My bike with bikepacking gear

How does it feel to have two weeks to go?

In which I talk about my hopes and fears with just two weeks to go until I embark on the Slow Cycle Around Wales

A quick recap for anyone who is new to this blog or just forgetful: my plan is to cycle (slowly and clockwise) around the circumference of Wales. I’ll be starting in my hometown of Rhyl and the route is around 1,400 km with around 15,000m of climbing.

I am doing it solo and unaided, which means carrying my camping and cooking gear, clothes, repair and maintenance kit, and everything else on the bike. And no, I’ve never done anything like this before.

As part of the journey, I am raising funds for the fabulous charity Llamau, who are on a mission to end homelessness in Wales. If you can’t be bothered to read the blog, do the decent thing and donate by clicking this link (takes you to Just Giving).

Once more with feeling

Since I started writing this blog, I’ve had some lovely comments, feedback, and advice from friends and strangers (thank you). One of my dearest friends was a little critical (the quote below is abridged, but reflects the general sentiment of a very long WhatsApp message).

I am reading a lot of facts. I’d like to read more feeling. I’d like to know more about your fears, highs, lows, your insights. I think you need to write more about the human experience.


This is feedback that I’ve only heard from one person, so presumably everyone else is happy with the lack of emotional connection to my feelings in these blogs. For you, normal service will resume shortly.

That said, I have read that repressed feelings are bad for one’s health and, so, in the interests of pleasing this one reader and perhaps providing myself with some health-inducing catharsis, here are some of my hopes and fears about the Slow Cycle Around Wales. In no particular order.

1. Will I be able to finish? This is the big one and it’s about pride and shame and ego, all bundled into one horrible Freudian mess. My original plan was to do this ride very quietly. Maybe tell my wife and kids (lest they report me as a missing person), but otherwise sneak off and have a go safe in the knowledge that if injury, mechanical failure, or lack of legs prevented me finishing, it would be a mostly private pain. Then I launched a blog and a fundraiser, and suddenly the stakes feel much higher. They call it a commitment device for a reason. I hope that you will be kind, gentle reader, if ill-fortunate thwarts my plans.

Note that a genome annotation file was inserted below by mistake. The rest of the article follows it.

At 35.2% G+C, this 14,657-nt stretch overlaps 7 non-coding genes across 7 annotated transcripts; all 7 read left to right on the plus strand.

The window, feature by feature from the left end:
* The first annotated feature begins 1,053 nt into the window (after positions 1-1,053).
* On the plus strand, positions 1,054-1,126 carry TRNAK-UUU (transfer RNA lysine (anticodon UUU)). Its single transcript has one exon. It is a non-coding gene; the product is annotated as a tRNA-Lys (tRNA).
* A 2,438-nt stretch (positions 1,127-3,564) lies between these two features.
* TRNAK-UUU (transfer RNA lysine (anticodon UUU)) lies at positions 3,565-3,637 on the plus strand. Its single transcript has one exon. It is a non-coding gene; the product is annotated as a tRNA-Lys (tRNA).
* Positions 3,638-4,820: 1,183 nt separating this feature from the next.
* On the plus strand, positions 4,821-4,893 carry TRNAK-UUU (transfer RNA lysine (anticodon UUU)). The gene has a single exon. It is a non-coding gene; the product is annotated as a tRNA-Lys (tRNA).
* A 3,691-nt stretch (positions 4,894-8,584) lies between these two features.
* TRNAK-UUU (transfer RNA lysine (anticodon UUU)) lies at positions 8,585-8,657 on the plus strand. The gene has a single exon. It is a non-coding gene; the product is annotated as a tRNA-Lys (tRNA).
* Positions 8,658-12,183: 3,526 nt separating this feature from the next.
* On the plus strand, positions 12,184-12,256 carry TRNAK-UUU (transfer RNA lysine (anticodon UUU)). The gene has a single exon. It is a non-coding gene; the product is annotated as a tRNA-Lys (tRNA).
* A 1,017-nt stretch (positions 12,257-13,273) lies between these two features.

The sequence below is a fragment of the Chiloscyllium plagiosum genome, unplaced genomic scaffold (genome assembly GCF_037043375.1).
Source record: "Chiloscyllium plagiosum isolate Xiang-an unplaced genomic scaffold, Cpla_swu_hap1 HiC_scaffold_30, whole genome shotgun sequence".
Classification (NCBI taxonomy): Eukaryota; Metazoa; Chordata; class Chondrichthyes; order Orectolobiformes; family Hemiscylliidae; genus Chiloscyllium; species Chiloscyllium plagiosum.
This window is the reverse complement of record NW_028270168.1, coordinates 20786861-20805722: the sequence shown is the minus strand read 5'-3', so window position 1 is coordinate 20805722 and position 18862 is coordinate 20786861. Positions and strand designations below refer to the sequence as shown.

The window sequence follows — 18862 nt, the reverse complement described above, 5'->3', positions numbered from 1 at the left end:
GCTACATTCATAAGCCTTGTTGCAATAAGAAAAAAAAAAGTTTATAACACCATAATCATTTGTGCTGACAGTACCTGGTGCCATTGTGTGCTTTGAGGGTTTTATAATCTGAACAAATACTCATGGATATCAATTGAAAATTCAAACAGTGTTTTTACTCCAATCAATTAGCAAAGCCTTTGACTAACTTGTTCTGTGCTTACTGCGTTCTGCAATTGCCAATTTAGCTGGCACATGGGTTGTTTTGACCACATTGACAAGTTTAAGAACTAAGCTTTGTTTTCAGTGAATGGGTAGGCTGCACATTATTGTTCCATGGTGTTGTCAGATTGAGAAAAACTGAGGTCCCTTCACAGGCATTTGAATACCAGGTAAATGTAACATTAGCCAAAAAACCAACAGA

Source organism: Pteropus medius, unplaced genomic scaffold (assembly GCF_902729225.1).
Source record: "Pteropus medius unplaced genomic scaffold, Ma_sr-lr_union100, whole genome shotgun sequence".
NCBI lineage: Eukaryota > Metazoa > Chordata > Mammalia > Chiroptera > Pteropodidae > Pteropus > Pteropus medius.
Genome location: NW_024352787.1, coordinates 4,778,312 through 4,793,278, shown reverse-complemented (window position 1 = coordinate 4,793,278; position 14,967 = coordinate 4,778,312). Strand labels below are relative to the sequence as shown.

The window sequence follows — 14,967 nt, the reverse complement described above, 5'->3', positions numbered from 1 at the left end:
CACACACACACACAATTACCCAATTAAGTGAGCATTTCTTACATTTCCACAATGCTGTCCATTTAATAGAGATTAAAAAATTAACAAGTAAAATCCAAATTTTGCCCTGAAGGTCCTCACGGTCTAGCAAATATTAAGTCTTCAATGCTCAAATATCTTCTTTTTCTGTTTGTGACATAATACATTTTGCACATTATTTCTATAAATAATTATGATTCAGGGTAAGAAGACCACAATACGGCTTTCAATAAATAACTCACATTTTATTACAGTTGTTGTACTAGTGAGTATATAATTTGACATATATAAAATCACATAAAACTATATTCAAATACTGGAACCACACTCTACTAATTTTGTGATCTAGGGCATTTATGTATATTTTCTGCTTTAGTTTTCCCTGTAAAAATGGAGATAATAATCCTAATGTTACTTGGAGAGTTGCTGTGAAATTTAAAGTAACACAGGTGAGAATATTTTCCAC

2. Have I got the legs and lungs? Really a subset of (1). Two weeks ago, I was pretty confident that I had both the legs and the lungs to get round the course. Yes, I was properly scared of the hills and there are a couple of days on the route that look bloody hideous (we’re looking at you days 10, 11, and 12), but my training was going well and a couple of practice bikepacking trips had given me confidence. Then I got my third dose of Covid. It hasn’t made me particularly unwell, but my training has taken a hit and both legs and lungs are feeling weaker. I am trying to convince myself that this is tapering, but the truth is that I am worried that I lost some conditioning at just the wrong moment.

3. Will I learn something about myself on the mountains? This is more of a hope than a fear, although I guess it depends what I learn. I talked about motivation in a previous blog and incidentally this was the one that elicited the “constructive” feedback about a lack of emotional connection. Danny Kaye said that “to travel is to take a journey into yourself” and truth be told, I am looking forward to the opportunity to get to know myself a little better. At 49 years old, I have a lot of shit to process and this is marginally cheaper than therapy. Who knows, I may even find some redemption up there on the mountains.

4. Eating and shitting. Speaking of processing shit, I suspect that my time for self-reflection and introspection will be somewhat curtailed by the overwhelming concerns of finding my next meal, followed unavoidably by finding somewhere to safely evacuate my bowels. If this is too graphic for you, I wish you luck when reading the daily updates when I am on route. In any case, I have emergency rations and a Cathole Trowel. Toilet paper however is going to be a constant concern.